Years ago, I came up with this phrase:
You are supposed to ascertain this before the debate begins.
Worse, the audience expected you to respond to B.
Still worse: your attack on A makes you vulnerable to your opponent’s re-stating of B. He is probably pretty good at defending B.
The person who does this without giving careful consideration to his target’s argument has shot from the hip. He has not devoted enough time to thinking through his opponent’s position and possible response.
A critic made this mistake with me recently. I thought you might be like to see what can happen to someone who makes this mistake.
PUTIN AND THE GOLD STANDARD
I wrote a detailed article last week with this title: Nine Reasons Why Putin Is Not Planning to Adopt a Gold Standard.
In it, I argued the following:
First, central bankers run the world. Forget about all the talk about somebody else running the world; central bankers run the world.
There may be outposts where they do not run a nation. Communist China is one of them. There, Communist apparatchiks who are secure in their positions, and who care nothing about economics, but who care everything about power, have pressured the central bank to follow expansionary policies. But these policies are essentially Keynesian, although we might call them Keynesianism on steroids. I have no doubt that they tell the central bankers what to do, but what they tell the central bankers to do is to keep the economy growing. The central bankers have received their advanced educations in Western universities, where they were taught by Keynesians. So, they are Keynesians. They are also mercantilists, but then so is Keynesianism.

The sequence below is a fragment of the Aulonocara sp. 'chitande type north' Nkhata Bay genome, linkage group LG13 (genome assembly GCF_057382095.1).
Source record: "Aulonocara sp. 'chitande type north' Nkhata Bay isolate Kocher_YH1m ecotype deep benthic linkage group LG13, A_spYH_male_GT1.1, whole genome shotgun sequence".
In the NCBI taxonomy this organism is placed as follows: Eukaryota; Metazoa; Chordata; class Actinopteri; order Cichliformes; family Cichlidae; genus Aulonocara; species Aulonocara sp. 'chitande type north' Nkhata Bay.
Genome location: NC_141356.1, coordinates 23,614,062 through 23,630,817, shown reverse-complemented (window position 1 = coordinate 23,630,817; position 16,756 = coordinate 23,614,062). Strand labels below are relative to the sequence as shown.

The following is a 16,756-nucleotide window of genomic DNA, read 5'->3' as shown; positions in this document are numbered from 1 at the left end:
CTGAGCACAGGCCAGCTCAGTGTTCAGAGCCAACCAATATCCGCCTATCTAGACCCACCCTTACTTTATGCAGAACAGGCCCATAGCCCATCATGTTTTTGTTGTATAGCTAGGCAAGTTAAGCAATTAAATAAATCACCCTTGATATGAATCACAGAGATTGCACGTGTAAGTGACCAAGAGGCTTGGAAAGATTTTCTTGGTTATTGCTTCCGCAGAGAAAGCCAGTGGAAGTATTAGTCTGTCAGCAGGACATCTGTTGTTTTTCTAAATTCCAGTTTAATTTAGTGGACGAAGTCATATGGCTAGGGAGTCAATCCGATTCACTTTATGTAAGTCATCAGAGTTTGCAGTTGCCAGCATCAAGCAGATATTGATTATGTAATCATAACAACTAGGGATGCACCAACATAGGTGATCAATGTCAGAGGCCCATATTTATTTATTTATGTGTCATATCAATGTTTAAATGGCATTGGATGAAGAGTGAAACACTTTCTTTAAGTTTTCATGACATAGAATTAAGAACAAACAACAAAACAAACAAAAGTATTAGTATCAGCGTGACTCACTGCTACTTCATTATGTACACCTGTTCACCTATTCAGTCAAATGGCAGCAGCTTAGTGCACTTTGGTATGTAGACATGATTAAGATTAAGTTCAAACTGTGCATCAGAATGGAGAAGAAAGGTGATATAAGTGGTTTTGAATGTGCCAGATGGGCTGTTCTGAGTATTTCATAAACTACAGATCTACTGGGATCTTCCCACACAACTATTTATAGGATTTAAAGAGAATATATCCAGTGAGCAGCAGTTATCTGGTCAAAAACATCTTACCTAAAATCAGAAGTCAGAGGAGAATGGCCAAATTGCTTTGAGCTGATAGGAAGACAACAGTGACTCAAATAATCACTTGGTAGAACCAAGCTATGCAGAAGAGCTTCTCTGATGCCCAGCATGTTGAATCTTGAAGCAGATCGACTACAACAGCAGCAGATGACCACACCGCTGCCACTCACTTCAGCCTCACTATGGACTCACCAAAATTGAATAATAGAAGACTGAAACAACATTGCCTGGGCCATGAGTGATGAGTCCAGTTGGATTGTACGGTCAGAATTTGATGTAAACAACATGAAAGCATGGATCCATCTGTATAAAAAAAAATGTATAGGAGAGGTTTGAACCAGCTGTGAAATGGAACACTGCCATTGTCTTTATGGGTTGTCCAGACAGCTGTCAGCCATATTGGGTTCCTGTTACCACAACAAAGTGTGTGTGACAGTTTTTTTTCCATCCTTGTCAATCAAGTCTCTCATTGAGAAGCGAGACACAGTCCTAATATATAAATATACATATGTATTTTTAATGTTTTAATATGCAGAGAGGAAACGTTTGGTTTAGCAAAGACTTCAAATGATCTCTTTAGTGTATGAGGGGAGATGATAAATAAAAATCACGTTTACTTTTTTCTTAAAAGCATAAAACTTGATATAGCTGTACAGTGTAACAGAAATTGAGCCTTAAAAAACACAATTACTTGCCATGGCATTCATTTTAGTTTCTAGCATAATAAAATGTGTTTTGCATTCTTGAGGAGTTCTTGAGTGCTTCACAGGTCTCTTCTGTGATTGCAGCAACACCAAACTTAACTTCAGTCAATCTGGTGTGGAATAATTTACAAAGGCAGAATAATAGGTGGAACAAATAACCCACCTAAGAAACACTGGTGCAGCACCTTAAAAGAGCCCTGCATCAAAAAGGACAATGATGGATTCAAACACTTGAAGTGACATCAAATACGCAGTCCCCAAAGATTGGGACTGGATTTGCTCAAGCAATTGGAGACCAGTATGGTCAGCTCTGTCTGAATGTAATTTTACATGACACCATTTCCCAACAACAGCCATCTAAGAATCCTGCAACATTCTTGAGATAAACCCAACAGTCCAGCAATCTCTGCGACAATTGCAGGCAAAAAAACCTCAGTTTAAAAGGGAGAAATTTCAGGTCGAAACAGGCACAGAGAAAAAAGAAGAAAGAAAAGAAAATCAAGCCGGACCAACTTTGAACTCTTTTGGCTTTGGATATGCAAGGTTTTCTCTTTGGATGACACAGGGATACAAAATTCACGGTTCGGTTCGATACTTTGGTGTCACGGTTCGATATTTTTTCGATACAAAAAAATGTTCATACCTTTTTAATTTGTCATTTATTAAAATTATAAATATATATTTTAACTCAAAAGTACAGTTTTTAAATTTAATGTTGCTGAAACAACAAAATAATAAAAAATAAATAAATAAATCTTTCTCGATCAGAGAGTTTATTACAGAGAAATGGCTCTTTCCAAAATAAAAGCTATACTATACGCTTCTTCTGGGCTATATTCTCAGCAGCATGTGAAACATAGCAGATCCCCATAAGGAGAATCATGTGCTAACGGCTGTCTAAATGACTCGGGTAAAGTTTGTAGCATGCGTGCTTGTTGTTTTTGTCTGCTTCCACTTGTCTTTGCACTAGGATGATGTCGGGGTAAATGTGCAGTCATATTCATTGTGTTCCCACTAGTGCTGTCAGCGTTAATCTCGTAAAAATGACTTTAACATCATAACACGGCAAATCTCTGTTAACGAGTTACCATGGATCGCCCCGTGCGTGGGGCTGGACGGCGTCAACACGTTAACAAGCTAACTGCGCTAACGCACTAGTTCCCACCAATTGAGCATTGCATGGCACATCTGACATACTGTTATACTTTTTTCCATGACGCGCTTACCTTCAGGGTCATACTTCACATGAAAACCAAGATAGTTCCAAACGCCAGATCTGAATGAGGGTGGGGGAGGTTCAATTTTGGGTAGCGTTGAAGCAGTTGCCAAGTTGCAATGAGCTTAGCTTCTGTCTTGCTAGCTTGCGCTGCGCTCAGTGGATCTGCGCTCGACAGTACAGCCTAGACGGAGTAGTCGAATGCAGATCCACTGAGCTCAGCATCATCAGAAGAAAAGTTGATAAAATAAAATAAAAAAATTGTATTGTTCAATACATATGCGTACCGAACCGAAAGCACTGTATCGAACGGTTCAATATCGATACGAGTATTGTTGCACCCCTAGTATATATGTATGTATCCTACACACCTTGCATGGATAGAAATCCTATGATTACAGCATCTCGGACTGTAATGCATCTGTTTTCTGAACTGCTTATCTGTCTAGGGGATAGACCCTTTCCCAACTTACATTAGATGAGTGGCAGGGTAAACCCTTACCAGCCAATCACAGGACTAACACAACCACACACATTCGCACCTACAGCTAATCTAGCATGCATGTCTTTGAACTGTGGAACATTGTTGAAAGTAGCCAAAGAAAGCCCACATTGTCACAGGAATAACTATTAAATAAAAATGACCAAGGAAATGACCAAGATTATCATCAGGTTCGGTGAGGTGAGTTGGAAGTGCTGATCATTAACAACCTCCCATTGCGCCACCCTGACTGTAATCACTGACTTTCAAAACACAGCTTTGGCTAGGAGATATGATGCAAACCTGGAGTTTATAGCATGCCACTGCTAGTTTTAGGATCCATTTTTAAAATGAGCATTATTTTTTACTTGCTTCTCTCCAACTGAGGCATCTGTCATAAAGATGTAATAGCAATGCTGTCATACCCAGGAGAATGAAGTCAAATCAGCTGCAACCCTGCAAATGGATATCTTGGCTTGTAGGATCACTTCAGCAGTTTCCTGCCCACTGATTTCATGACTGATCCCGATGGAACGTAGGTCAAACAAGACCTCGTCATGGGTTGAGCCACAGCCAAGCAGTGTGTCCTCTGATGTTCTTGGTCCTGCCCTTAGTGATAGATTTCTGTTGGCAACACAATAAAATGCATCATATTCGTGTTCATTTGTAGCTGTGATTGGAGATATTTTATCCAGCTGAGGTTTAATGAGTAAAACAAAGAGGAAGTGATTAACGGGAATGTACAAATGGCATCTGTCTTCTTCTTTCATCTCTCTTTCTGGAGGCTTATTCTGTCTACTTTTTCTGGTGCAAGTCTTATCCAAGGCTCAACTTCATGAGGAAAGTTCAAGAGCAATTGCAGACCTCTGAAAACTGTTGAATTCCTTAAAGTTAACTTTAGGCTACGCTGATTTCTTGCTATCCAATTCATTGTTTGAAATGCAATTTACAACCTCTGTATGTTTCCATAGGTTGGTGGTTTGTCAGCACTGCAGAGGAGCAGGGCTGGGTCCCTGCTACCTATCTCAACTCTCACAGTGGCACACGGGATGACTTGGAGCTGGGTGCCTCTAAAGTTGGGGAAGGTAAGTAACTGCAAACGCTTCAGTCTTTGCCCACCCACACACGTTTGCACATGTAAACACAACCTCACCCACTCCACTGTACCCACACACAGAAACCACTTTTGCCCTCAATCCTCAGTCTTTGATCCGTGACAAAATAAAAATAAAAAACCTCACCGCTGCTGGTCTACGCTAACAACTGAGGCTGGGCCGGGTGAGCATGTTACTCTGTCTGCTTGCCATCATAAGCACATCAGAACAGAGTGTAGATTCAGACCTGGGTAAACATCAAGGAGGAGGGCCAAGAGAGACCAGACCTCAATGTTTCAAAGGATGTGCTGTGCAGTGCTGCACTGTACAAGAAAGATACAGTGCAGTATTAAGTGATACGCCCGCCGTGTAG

I then went on to this:
Fifth, Russia is run by Putin, and Putin is an ex-Communist who made his way up the chain of command inside the KGB. He knows nothing about economics. He is not an advocate of the free market. He is an advocate of central economic planning. He is, in short, a mercantilist who runs a gigantic bureaucracy. That is all that Russia has ever been, and he is part of the Russian tradition.
Sixth, a gold coin standard, or any gold standard, places limits on centralized planning. It places limits on central banking. It reduces the influence of the central government over the economy. It is, in short, a move in the direction of the free market. It restrains government. There is no indication anywhere in the history of Russia of any movement at the top of the Russian government in favor of restraining the power of the Russian government. It is one long history of empire and centralization. This is why it was so easy for Lenin to set up a Community tyranny. He simply took over the existing one and extended it. There is no judicial tradition of liberty in Russian history.
(For the rest of my article, click the link.)